The notice said the program was to be determined, but a notice on the ARRC’s Facebook page indicated that the program will be presented by club president Todd Dillon and feature images of rail operations “off the beaten path.”

This will include trains on short line railroads and lesser used Class 1 branches.

ARRC Members Go South at End of Year Dinner

December 4, 2017

Mark Demaline (left) and Marty Surdyk adjust the projector before Mark began his program at the Akron Railroad Club’s annual end of year dinner held last Saturday.

On with the show, we’re ready.

Twenty-five Akron Railroad Club members and guests took a trip down South at the annual end of year dinner held Saturday in Stow at Beef ‘O’ Brady’s restaurant.

ARRC member Mark Demaline gave a slide show titled Southern Served the South that showcased Southern Railway operations from Virginia to Florida, and Atlanta to New Orleans.

Mark’s hour-long program had something for everyone, including passenger trains, steam-powered excursion trains and workaday freight trains that ranged from hot shots to locals.

Most of the images were made in the 1970s and early 1980s when Mark worked in management positions for the Chessie System in Richmond, Virginia, and Jacksonville, Florida.

He would spend weekends traveling the territory in search of photographs. On occasion he was able to make images traveling to or from work.

Among the stars of Mark’s program was the Southern Crescent, which the Southern operated through Jan. 31, 1979, between Washington and New Orleans. The Southern did not join Amtrak when it began operations on May 1, 1971.

Amtrak took over the Crescent on Feb. 1, 1979. Amtrak had operated the Southern Crescent between Washington and New York, just as Penn Central and the Pennsylvania Railroad had done before the coming of Amtrak.

The Southern was a pioneer in mainline steam excursions and Mark caught a few of those in his program. But most of the presentation was an overview of Southern freight operations.

The end of year dinner is the final activity of 2017 for the ARRC.

ARRC End of Year Dinner is Saturday

November 27, 2017

The annual Akron Railroad Club end of the year dinner will be this Saturday (Dec. 2) at Beef ‘O’ Brady’s restaurant in Stow, 3732 Darrow Road.

Due to the small size of the banquet room, attendance is limited to 32. There are still four tickets left for the dinner.

The tickets are free and available from ARRC officer Marty Surdyk.

The restaurant is located in a shopping center at the southwest corner of Graham and Darrow Roads about a mile and a half east of Ohio Route 8.

The cocktail hour will begin at approximately 5:30 p.m. We’ll order dinner off the menu between 6 and 6:30 p.m. Terms are individual settlement.

The program will be a slide show by Mark Demaline titled Southern Served the South.

The program will feature Southern Railway freight, passenger and steam excursion action between the late 1970s and late 1980s from the Washington D.C., area, through Virginia, the Carolinas, Georgia and Northern Florida.


Program on Southern Railway in the South Will Highlight ARRC End of Year Dinner Program on December 2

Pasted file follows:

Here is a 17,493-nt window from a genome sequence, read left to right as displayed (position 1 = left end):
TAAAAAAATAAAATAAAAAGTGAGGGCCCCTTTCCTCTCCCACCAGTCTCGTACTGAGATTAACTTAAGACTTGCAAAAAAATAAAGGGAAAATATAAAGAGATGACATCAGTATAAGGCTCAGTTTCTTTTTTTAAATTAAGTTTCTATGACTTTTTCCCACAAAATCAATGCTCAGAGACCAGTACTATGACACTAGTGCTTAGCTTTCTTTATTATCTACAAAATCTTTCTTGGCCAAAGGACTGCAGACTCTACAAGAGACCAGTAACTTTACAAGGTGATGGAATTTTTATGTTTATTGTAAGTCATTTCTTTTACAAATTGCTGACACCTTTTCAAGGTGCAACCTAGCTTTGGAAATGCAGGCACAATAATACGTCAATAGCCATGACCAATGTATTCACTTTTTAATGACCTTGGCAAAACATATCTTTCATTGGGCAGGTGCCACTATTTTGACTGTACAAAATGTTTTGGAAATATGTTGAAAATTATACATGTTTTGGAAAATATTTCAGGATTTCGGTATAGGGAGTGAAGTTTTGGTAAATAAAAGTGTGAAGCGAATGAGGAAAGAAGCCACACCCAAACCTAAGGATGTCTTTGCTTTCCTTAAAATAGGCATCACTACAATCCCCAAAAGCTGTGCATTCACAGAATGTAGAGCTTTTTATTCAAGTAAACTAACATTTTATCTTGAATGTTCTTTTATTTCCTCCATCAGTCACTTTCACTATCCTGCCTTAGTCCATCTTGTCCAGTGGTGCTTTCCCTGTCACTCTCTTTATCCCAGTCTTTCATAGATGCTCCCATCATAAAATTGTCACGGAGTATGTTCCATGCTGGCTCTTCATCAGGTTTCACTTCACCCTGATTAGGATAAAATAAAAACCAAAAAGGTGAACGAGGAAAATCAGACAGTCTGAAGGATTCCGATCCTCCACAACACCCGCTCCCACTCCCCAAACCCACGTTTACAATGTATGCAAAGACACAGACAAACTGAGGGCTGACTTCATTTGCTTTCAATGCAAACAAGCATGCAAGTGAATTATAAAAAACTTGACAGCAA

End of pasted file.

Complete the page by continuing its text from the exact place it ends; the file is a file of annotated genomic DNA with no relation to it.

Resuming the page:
October 25, 2017

Southern train No. 159, photographed at Faber, Virginia, in November 1984.

Southern Served the South is the title of a slide program that Akron Railroad Club member Mark Demaline will present at the ARRC’s end of year dinner on Dec. 2.

The event will be held at the Beef ‘O’ Brady’s restaurant at 3732 Darrow Road in Stow.

The program will feature Southern Railway freight, passenger and steam excursion action between the late 1970s and late 1980s from the Washington D.C., area, through Virginia, the Carolinas, Georgia and Northern Florida.

The end of year dinner is limited to 32 attendees due to the small size of the meeting room in which it is held.

Tickets to the event are free and may be obtained by contacting Marty Surdyk at

The tickets will also be available for distribution at the Nov. 17 ARRC meeting.

The end of year dinner will begin with a cocktail hour at 5:30 p.m. and we’ll be ordering from the menu at about 6 p.m.

Payment for drinks and meals is individual settlement.

30 Enjoy ARRC End of Year Dinner

December 5, 2016


Roger Durfee (right) adjusts the slide projector prior to his program as Marty Surdyk looks on during the Akron Railroad Club end of year dinner on Saturday.

Thirty Akron Railroad Club members and guests enjoyed dinner and a program about the evolution of Conrail motive power on Saturday, Dec. 3 at the club’s annual end of year dinner.

Held at Beef ‘O’Brady’s restaurant in Stow, the highlight of the event was a slide show presented by ARRC member Roger Durfee that summarized the locomotives used by Conrail during its existence between April 1, 1976, when it was formed from by consolidating many of the assets of multiple bankrupt railroads, to its being divided on June 1, 1999, by Norfolk Southern and CSX.

Roger had just begun his photography career when Conrail came along and he was able to photograph the railroad’s operations from the beginning to the end.

By the time Conrail was carved up in 1999, Roger had been a employee of the railroad since 1998, working out of the Altoona, Pennsylvania, terminal.

The program was not intended to be a comprehensive review of Conrail motive power or the railroad’s sprawling network.

Over its lifetime, Conrail had several dozen makes, models and types of locomotives, many of which it inherited from its predecessor railroads.

In his program, Roger gave viewers a sense of what how Conrail motive power evolved to become the fleet that it had when it ended, although Conrail still exists in the sense that some of its properties operate under the Conrail shared assets banner or NS and CSX.

Roger focused his program on some of the older models that were frequent sights in Northeast Ohio, which was the location where most of the images he presented were made.

Conrail based in Cleveland many of the F units it operated in its early years. Most, although not all, of them came from Penn Central and served Conrail in a utilitarian black livery with a “CR” stenciled on  the nose and flanks.

However, Conrail found itself short of working power so it brought out of retirement for a time a number of former Erie Lackawanna F units wearing the EL’s  colorful livery.

Aside from Conrail in the Cleveland, Akron and Youngstown regions, Roger also took us to eastern Pennsylvania, including the Northeast Corridor to view Conrail locomotives that seldom if ever ventured westward.

The end of year dinner was the last ARRC activity o f 2016. An issue of eBulletin will be issued this week, but the paper Bulletin will not be published this month.